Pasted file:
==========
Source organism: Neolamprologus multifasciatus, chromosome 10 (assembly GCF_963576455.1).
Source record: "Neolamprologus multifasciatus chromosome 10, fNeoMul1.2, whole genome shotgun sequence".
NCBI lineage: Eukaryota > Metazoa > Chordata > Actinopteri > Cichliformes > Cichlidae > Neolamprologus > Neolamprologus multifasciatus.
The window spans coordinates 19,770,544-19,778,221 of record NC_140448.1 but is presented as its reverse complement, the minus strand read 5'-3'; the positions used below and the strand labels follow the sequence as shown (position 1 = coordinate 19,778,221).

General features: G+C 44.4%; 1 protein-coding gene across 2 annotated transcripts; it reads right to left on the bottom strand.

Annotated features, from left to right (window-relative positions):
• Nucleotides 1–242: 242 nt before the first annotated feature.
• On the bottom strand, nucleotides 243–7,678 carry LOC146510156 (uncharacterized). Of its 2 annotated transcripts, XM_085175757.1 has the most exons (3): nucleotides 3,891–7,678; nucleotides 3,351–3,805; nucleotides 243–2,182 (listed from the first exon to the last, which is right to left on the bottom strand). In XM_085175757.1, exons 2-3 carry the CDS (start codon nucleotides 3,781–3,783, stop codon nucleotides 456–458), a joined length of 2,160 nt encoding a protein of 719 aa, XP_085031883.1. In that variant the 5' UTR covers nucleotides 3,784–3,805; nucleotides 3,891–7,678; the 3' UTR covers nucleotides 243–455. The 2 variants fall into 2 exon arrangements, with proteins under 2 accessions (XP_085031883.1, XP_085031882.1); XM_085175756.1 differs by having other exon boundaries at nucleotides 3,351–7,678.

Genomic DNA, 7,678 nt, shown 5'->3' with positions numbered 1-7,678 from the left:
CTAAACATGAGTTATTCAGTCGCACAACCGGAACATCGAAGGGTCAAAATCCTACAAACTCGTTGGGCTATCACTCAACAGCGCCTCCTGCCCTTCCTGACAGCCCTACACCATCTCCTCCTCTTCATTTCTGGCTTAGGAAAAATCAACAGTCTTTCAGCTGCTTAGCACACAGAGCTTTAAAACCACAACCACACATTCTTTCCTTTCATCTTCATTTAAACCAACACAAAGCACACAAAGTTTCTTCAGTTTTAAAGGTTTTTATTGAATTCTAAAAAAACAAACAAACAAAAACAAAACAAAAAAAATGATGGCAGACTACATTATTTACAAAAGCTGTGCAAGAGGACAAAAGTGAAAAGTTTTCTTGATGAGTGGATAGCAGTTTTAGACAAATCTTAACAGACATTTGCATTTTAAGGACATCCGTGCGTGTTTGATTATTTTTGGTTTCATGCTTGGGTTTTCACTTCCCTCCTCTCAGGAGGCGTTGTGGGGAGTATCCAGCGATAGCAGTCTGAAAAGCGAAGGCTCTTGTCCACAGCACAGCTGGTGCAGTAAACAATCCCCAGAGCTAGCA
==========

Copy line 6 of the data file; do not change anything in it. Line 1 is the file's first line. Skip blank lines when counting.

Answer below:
Annotated features, from left to right (window-relative positions):